Five days a week, Ryan Hartson scours the picked-over aisles of Mariano’s Fresh Market in Chicago to fill grocery delivery orders for Instacart. He clocks in for his shift exactly on the hour — if he’s even five minutes late, he’ll receive a “reliability incident.” Within four minutes he must accept any incoming orders. Any longer and he’ll be kicked off the shift and risk getting an incident. Three incidents in a week and he’s at risk of termination.
“It’s a very easy job to lose,” Hartson said.
To avoid missing orders, Hartson schedules his bathroom visits — after four hours of work, the app notifies him that he has earned a 10-minute paid break. Meanwhile, Instacart managers use the app to see if he’s running behind on his orders. The app also tracks Hartson’s customer communications, automatically searching for specific terms to ensure he’s using Instacart’s preferred script. If he doesn’t, his metrics will take another hit.
Metrics define the experience of Instacart’s part-time workforce. Measured weekly for employees such as Harston is the number of reliability incidents; the number of seconds it takes to pick each item; and the percentage of customers with whom they correspond. Some former and current employees say 5% to 20% of shoppers in a store can be fired weekly.
Even in the data-driven tech world, Instacart stands out for its metrics-oriented culture, interviews with more than 30 current and former employees as well as documents and recordings reviewed by the Los Angeles Times reveal. This drive toward productivity helps Instacart’s profit margins, a vital step for a start-up that recorded its first-ever monthly profit in April, as the coronavirus pandemic heightened demand for grocery delivery.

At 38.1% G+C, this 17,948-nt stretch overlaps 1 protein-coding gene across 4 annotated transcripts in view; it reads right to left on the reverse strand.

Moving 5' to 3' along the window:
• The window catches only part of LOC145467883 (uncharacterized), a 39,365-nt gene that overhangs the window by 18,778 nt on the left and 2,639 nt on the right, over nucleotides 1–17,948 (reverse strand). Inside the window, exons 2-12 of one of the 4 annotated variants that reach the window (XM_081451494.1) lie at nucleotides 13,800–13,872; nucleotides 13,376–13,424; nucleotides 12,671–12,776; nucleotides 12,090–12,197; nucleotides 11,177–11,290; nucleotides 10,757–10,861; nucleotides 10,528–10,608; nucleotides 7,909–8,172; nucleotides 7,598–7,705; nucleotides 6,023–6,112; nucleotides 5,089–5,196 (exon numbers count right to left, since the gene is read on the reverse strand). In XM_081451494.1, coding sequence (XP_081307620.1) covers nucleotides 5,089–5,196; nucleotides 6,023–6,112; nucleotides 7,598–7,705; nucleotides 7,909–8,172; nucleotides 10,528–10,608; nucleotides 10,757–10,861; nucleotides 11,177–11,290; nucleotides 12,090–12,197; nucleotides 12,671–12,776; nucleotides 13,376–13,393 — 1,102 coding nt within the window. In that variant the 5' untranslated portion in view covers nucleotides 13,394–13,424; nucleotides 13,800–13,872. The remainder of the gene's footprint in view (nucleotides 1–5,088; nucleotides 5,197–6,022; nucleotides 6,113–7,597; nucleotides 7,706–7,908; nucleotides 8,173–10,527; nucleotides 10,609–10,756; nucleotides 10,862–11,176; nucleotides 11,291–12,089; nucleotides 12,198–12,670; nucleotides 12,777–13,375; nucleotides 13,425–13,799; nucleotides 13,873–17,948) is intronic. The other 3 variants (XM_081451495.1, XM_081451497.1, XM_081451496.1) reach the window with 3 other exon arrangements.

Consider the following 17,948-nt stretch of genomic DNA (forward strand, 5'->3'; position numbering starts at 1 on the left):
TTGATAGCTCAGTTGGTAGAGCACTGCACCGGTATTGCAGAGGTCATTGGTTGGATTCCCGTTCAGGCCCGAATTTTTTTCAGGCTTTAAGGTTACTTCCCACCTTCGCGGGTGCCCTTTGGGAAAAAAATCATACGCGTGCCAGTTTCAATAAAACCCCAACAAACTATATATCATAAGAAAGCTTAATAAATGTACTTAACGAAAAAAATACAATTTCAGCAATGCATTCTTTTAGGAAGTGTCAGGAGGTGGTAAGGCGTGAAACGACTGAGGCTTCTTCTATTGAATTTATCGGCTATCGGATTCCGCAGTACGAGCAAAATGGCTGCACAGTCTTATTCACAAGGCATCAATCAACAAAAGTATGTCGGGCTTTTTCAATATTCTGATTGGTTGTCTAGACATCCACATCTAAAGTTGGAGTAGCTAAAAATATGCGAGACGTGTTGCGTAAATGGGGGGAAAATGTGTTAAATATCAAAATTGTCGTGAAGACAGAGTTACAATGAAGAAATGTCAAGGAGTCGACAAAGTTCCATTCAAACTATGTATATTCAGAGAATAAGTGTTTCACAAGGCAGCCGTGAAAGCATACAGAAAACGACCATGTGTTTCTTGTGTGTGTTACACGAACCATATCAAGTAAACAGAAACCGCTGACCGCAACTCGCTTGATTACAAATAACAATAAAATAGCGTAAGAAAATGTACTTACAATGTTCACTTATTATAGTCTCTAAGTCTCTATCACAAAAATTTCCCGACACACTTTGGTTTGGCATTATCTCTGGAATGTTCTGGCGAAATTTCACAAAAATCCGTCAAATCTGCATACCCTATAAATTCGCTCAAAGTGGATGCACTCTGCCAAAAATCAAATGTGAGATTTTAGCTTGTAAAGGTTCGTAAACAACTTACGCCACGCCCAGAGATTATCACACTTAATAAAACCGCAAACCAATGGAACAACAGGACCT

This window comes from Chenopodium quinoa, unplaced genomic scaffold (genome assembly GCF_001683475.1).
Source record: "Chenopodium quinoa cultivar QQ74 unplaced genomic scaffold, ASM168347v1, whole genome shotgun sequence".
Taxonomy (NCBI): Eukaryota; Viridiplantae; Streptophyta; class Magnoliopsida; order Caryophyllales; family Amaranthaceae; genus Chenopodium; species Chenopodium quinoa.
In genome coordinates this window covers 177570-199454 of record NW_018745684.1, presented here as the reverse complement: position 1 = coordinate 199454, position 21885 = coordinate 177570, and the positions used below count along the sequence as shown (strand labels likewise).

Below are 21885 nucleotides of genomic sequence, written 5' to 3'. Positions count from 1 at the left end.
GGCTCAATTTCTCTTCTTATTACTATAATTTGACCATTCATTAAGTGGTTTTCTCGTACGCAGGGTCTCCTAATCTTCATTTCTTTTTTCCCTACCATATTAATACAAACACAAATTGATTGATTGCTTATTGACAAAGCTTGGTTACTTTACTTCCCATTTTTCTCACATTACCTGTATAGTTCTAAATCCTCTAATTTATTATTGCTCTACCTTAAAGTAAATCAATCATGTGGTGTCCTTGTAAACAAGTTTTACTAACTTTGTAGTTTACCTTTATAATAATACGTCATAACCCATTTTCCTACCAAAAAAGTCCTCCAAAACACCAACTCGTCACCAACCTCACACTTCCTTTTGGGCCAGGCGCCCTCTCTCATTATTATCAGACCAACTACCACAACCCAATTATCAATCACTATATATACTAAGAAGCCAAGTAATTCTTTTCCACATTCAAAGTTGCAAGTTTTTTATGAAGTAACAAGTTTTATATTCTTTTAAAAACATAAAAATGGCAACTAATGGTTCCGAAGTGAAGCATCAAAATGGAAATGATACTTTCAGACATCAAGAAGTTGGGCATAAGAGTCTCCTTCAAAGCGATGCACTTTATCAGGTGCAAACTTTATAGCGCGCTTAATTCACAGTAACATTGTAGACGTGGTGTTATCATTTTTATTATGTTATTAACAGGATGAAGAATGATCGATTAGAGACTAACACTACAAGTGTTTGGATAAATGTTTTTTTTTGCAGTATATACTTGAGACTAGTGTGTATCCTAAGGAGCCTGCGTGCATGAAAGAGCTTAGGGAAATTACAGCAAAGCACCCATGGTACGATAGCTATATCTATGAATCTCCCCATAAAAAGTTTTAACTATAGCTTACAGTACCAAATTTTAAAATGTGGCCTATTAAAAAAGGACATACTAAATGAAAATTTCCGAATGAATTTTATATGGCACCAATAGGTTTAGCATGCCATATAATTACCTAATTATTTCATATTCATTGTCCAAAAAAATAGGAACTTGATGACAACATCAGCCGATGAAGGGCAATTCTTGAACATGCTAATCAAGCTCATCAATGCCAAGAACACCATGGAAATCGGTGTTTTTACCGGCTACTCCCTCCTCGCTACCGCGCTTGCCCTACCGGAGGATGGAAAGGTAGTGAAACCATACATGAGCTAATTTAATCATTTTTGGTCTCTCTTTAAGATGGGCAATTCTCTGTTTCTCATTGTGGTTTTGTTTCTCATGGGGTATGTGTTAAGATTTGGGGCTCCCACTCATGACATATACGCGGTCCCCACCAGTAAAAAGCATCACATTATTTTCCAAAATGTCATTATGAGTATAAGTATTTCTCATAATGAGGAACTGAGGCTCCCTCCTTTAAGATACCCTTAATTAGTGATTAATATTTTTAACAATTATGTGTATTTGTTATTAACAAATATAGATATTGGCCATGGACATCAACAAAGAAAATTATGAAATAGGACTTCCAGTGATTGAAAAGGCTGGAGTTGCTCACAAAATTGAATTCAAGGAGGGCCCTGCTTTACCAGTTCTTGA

Instacart says it has eased enforcement of certain metrics during the pandemic, but shoppers say company policies often ignore the realities of the job, leaving them in constant fear of termination over things out of their control.
Instacart says it evaluates shoppers on more than just speed and efficiency. Natalia Montalvo, the company’s director of shopper engagement and communications, said the in-store shopper role was built on the premise of “flexibility, efficiency, innovation, and customer service.”
“Efficiency and fulfillment of customer orders in a timely manner is important,” Montalvo said, “but it’s just one of many factors we look at in our overall business health and growth relative to other contributors,” such as revenue derived from advertising for and partnering with consumer brands.
Founded in 2012 among a cohort of venture-backed start-ups purporting to revolutionize inconvenient tasks by making them on-demand, Instacart’s early success was measured by scale. The San Francisco company expanded rapidly into new markets by enticing workers by turning a weekly errand, a trip to the supermarket, into a moneymaking opportunity. Customers marveled at the ease of use.
“In the early days of Instacart, we were losing money on every single delivery, and we were growing fast,” chief executive Apoorva Mehta said in 2018. “That’s not a good combination.”
But it’s one familiar to many gig economy companies, including Uber and Lyft, which have tried to stem losses by raising rates, lowering pay, and rolling out new services. To make the unit economics work at Instacart, Mehta and the company realized they needed to better manage the primary cost to the company: labor.